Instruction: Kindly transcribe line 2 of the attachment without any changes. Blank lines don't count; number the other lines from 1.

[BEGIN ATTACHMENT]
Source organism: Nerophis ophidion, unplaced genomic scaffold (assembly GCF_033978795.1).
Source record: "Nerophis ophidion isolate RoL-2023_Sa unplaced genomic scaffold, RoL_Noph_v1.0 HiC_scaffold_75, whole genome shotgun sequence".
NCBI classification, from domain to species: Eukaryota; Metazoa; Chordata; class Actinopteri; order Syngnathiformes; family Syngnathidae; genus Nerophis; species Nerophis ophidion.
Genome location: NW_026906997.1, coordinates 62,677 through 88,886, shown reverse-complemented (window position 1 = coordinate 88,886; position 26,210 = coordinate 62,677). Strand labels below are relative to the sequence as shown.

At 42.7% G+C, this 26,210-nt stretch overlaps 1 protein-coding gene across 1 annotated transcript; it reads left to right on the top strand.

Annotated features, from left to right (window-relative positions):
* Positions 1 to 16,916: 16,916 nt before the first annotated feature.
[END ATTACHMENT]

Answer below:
Source record: "Nerophis ophidion isolate RoL-2023_Sa unplaced genomic scaffold, RoL_Noph_v1.0 HiC_scaffold_75, whole genome shotgun sequence".